LEDs beat CFLs in Consumer Reports light-bulb tests

Aug. 25, 2012
Consumer Reports has tested 50 lamps and has indicated that replacing incandescent bulbs with CFL or LED lamps can save consumers $60 to $130.
Consumer Reports, an independent product testing lab in Yonkers, NY, has tested 50 compact fluorescent light bulbs (CFL) and LED lamps for 3000 hours and conducted a survey to determine the popularity of energy-efficient bulbs in the United States. The tests showed that LED lamps from EcoSmart, GE and Philips earned significantly higher scores than most CFLs. The study determined that most Americans have used energy-efficient CFLs or LEDs, with the majority of them – nearly 75% – using CFLs.

The full report and complete Ratings of lightbulbs are available to subscribers at ConsumerReports.org and in the October 2012 issue of Consumer Reports, which will be available on September 4. The goal of the testing is to determine the validity of bulb manufacturer’s claims of brightness, color temperature, lifespan and energy savings. Consumer Reports provides continual updates of the results on its website.

Consumer Reports found good LED lamp choices that cost $25 to $60. For a $25 per lamp, a savings of $130 is expected over its 23-year lifespan. Consumer Reports also identified inexpensive CFLs from EcoSmart, Feit, GE, Sylvania and Utilitech, which range in price from $1.25 to $18.00. Overall, switching to CFLs can save consumers around $60 in energy and replacement bulb costs versus a 60W incandescent bulb.

Light bulb buying guide

Consumer Reports provided several purchasing tips in its buying guide for light bulbs. For instance, consumers should consider the fixture first and select the appropriate bulb size and select a dimmable bulb if dimming is desired. Currently, most CFLs are not dimmable and their lifetime is reduced by frequently turning the bulb on and off. CFLs may also take between 18 seconds and several minutes to brighten fully when turned on. LEDs, on the other hand, achieve full brightness instantly, are not adversely affected by frequent turning on and off, and some of the LED lamps tested dimmed to levels comparable to incandescent bulbs. However, one LED lamp turned an unacceptable cold blue color upon dimming and others failed to emit light in all directions when dimmed.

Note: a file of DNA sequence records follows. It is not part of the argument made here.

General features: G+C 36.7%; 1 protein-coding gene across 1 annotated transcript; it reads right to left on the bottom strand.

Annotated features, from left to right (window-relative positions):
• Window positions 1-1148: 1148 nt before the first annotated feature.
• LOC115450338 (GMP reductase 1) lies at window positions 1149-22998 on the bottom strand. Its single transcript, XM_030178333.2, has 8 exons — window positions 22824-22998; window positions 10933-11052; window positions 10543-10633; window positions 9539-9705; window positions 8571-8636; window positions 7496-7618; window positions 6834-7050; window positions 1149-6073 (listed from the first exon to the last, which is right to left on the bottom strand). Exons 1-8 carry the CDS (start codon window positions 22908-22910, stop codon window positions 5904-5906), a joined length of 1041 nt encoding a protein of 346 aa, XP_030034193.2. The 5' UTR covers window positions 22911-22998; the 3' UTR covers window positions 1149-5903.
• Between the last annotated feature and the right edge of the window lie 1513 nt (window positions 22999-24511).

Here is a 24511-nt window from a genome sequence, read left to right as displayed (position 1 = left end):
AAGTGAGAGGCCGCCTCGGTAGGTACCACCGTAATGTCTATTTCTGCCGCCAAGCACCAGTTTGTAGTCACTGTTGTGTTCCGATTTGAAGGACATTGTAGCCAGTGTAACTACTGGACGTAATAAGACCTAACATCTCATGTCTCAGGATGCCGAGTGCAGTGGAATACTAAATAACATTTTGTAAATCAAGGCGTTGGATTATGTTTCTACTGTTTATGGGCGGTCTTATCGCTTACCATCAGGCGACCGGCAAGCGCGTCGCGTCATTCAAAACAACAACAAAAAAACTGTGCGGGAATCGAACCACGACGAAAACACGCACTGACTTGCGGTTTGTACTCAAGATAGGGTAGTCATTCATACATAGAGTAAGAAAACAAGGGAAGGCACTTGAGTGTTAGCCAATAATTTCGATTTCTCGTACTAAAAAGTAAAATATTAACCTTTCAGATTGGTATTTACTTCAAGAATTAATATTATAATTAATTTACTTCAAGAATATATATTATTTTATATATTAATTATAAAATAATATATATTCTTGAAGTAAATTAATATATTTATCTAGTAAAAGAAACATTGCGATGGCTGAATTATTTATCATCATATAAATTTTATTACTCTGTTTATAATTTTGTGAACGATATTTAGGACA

The guide provides pros and cons to each of the bulb types, discusses performance metrics such as color temperature and CRI, and notes what is included on the FTC Lighting Facts label. The guide suggests that the consumer should use caution when choosing bulbs for a fully enclosed fixture or for an unusual application. Check on the package to see the manufacturer’s recommendations regarding application. The package should also indicate compatibility, for instance, with occupancy sensors and different types of dimmers.

Consumer complaints

The survey determined that the biggest issue consumers have with CFLs and LEDs is the price — 23% of those surveyed said they cost too much. Consumer Reports suggested that consumers shop for rebates at www.dsireusa.org/incentives or www.energystar.gov before shopping at retail stores.

The second common issue with CFLs and LEDs has to do with bulbs that are not bright enough. Consumer Reports suggests the selection of bulbs with greater light output – at least 600 lm for 40W equivalent, 800 lm for 60W equivalent, 1100W for 75W equivalent, and 1600 lm for 100W equivalent.

Consumers have also been disappointed with the color of the light in some cases. It is suggested that users wanting warm light choose CFL or LED lamps with 2700K CCT and those wanting cooler light choose 3000-4000K or 5000K and higher for daylight equivalents. If the light appears “unflattering” it may be that a higher CRI is required. Most of the CFLs and LEDs that Consumer Reports tested were in the low- to mid-80s. The consumer should look for a high CRI value on the package or website.

Finally, if a CFL or LED lamp burns out prematurely, it is recommended that the user returns the bulb to the retailer or contact the manufacturer. A receipt, model number and UPC code may be needed.